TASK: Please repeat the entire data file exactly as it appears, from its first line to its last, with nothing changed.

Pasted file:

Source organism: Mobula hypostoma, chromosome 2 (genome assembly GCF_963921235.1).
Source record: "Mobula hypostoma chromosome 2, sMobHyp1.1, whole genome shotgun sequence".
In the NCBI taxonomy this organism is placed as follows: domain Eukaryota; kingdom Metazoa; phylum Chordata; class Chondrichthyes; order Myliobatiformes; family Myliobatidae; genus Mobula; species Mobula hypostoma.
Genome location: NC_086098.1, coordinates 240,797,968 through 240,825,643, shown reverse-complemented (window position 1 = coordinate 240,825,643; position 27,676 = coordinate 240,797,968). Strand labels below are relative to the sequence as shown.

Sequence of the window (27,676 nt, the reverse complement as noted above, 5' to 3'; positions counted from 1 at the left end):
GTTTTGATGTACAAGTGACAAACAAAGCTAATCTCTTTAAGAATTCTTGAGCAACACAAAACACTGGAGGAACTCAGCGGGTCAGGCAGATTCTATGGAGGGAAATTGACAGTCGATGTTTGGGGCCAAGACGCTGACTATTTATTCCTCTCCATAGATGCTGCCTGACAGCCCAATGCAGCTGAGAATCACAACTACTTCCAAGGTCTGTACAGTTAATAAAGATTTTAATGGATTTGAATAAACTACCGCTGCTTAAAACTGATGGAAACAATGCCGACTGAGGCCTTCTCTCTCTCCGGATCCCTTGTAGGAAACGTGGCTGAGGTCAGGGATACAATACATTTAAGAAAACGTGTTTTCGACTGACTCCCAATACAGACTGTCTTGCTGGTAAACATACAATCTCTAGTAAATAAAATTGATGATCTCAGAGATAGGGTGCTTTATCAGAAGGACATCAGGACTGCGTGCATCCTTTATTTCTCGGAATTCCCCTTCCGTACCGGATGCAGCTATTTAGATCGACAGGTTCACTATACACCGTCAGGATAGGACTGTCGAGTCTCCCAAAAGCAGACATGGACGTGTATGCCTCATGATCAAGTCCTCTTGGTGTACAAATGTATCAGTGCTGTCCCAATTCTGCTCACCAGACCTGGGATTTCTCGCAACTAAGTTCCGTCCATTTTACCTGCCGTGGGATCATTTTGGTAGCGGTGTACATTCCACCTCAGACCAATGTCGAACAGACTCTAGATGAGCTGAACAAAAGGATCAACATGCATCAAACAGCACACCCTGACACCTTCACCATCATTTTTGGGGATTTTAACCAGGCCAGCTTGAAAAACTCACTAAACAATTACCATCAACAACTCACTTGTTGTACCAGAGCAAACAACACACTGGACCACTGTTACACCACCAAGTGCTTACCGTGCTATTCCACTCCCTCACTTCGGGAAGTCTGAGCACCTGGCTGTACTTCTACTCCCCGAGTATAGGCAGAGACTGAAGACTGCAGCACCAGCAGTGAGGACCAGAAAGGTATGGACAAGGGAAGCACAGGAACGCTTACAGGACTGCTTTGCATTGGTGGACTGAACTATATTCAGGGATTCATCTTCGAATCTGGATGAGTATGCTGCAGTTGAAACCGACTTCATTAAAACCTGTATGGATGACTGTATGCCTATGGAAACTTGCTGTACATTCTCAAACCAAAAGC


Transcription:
Source organism: Mobula hypostoma, chromosome 2 (genome assembly GCF_963921235.1).
Source record: "Mobula hypostoma chromosome 2, sMobHyp1.1, whole genome shotgun sequence".
In the NCBI taxonomy this organism is placed as follows: domain Eukaryota; kingdom Metazoa; phylum Chordata; class Chondrichthyes; order Myliobatiformes; family Myliobatidae; genus Mobula; species Mobula hypostoma.
Genome location: NC_086098.1, coordinates 240,797,968 through 240,825,643, shown reverse-complemented (window position 1 = coordinate 240,825,643; position 27,676 = coordinate 240,797,968). Strand labels below are relative to the sequence as shown.

Sequence of the window (27,676 nt, the reverse complement as noted above, 5' to 3'; positions counted from 1 at the left end):
GTTTTGATGTACAAGTGACAAACAAAGCTAATCTCTTTAAGAATTCTTGAGCAACACAAAACACTGGAGGAACTCAGCGGGTCAGGCAGATTCTATGGAGGGAAATTGACAGTCGATGTTTGGGGCCAAGACGCTGACTATTTATTCCTCTCCATAGATGCTGCCTGACAGCCCAATGCAGCTGAGAATCACAACTACTTCCAAGGTCTGTACAGTTAATAAAGATTTTAATGGATTTGAATAAACTACCGCTGCTTAAAACTGATGGAAACAATGCCGACTGAGGCCTTCTCTCTCTCCGGATCCCTTGTAGGAAACGTGGCTGAGGTCAGGGATACAATACATTTAAGAAAACGTGTTTTCGACTGACTCCCAATACAGACTGTCTTGCTGGTAAACATACAATCTCTAGTAAATAAAATTGATGATCTCAGAGATAGGGTGCTTTATCAGAAGGACATCAGGACTGCGTGCATCCTTTATTTCTCGGAATTCCCCTTCCGTACCGGATGCAGCTATTTAGATCGACAGGTTCACTATACACCGTCAGGATAGGACTGTCGAGTCTCCCAAAAGCAGACATGGACGTGTATGCCTCATGATCAAGTCCTCTTGGTGTACAAATGTATCAGTGCTGTCCCAATTCTGCTCACCAGACCTGGGATTTCTCGCAACTAAGTTCCGTCCATTTTACCTGCCGTGGGATCATTTTGGTAGCGGTGTACATTCCACCTCAGACCAATGTCGAACAGACTCTAGATGAGCTGAACAAAAGGATCAACATGCATCAAACAGCACACCCTGACACCTTCACCATCATTTTTGGGGATTTTAACCAGGCCAGCTTGAAAAACTCACTAAACAATTACCATCAACAACTCACTTGTTGTACCAGAGCAAACAACACACTGGACCACTGTTACACCACCAAGTGCTTACCGTGCTATTCCACTCCCTCACTTCGGGAAGTCTGAGCACCTGGCTGTACTTCTACTCCCCGAGTATAGGCAGAGACTGAAGACTGCAGCACCAGCAGTGAGGACCAGAAAGGTATGGACAAGGGAAGCACAGGAACGCTTACAGGACTGCTTTGCATTGGTGGACTGAACTATATTCAGGGATTCATCTTCGAATCTGGATGAGTATGCTGCAGTTGAAACCGACTTCATTAAAACCTGTATGGATGACTGTATGCCTATGGAAACTTGCTGTACATTCTCAAACCAAAAGC